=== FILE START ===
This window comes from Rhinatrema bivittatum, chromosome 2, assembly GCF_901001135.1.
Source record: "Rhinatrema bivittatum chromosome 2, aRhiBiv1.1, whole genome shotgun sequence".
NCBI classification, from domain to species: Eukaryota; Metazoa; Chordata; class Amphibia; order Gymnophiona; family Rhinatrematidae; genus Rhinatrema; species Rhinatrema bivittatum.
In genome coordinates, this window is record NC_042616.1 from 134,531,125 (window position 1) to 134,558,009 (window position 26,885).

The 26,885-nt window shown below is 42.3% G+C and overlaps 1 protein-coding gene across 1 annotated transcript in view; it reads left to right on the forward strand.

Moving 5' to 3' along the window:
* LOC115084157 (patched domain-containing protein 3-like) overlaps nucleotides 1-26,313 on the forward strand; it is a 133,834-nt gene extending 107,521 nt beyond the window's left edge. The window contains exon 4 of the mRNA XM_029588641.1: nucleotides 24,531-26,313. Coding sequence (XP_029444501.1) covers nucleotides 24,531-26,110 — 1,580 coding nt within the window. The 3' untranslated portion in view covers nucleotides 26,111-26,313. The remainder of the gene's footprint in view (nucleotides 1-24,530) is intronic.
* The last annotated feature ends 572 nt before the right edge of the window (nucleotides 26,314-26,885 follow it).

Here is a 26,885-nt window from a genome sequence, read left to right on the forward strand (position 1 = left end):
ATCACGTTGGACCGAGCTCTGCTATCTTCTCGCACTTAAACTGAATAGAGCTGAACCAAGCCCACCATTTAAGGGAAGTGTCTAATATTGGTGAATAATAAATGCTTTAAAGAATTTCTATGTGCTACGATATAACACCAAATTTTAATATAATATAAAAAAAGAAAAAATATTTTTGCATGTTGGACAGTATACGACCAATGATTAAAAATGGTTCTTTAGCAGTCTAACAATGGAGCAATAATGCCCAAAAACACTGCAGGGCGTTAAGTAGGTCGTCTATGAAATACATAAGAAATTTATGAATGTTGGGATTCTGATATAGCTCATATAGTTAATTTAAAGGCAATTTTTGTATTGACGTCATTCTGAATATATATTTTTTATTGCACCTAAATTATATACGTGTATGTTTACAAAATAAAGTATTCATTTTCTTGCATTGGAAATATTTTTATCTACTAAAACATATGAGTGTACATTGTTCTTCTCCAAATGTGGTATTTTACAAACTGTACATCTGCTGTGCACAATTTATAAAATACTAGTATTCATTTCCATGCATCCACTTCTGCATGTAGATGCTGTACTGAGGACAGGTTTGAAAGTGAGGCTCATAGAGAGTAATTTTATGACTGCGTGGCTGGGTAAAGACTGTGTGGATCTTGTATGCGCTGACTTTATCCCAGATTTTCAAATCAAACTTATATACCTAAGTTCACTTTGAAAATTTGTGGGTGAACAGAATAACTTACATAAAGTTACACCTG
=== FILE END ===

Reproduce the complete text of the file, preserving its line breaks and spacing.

This window comes from Rhinatrema bivittatum, chromosome 2, assembly GCF_901001135.1.
Source record: "Rhinatrema bivittatum chromosome 2, aRhiBiv1.1, whole genome shotgun sequence".
NCBI classification, from domain to species: Eukaryota; Metazoa; Chordata; class Amphibia; order Gymnophiona; family Rhinatrematidae; genus Rhinatrema; species Rhinatrema bivittatum.
In genome coordinates, this window is record NC_042616.1 from 134,531,125 (window position 1) to 134,558,009 (window position 26,885).

The 26,885-nt window shown below is 42.3% G+C and overlaps 1 protein-coding gene across 1 annotated transcript in view; it reads left to right on the forward strand.

Moving 5' to 3' along the window:
* LOC115084157 (patched domain-containing protein 3-like) overlaps nucleotides 1-26,313 on the forward strand; it is a 133,834-nt gene extending 107,521 nt beyond the window's left edge. The window contains exon 4 of the mRNA XM_029588641.1: nucleotides 24,531-26,313. Coding sequence (XP_029444501.1) covers nucleotides 24,531-26,110 — 1,580 coding nt within the window. The 3' untranslated portion in view covers nucleotides 26,111-26,313. The remainder of the gene's footprint in view (nucleotides 1-24,530) is intronic.
* The last annotated feature ends 572 nt before the right edge of the window (nucleotides 26,314-26,885 follow it).

Here is a 26,885-nt window from a genome sequence, read left to right on the forward strand (position 1 = left end):
ATCACGTTGGACCGAGCTCTGCTATCTTCTCGCACTTAAACTGAATAGAGCTGAACCAAGCCCACCATTTAAGGGAAGTGTCTAATATTGGTGAATAATAAATGCTTTAAAGAATTTCTATGTGCTACGATATAACACCAAATTTTAATATAATATAAAAAAAGAAAAAATATTTTTGCATGTTGGACAGTATACGACCAATGATTAAAAATGGTTCTTTAGCAGTCTAACAATGGAGCAATAATGCCCAAAAACACTGCAGGGCGTTAAGTAGGTCGTCTATGAAATACATAAGAAATTTATGAATGTTGGGATTCTGATATAGCTCATATAGTTAATTTAAAGGCAATTTTTGTATTGACGTCATTCTGAATATATATTTTTTATTGCACCTAAATTATATACGTGTATGTTTACAAAATAAAGTATTCATTTTCTTGCATTGGAAATATTTTTATCTACTAAAACATATGAGTGTACATTGTTCTTCTCCAAATGTGGTATTTTACAAACTGTACATCTGCTGTGCACAATTTATAAAATACTAGTATTCATTTCCATGCATCCACTTCTGCATGTAGATGCTGTACTGAGGACAGGTTTGAAAGTGAGGCTCATAGAGAGTAATTTTATGACTGCGTGGCTGGGTAAAGACTGTGTGGATCTTGTATGCGCTGACTTTATCCCAGATTTTCAAATCAAACTTATATACCTAAGTTCACTTTGAAAATTTGTGGGTGAACAGAATAACTTACATAAAGTTACACCTG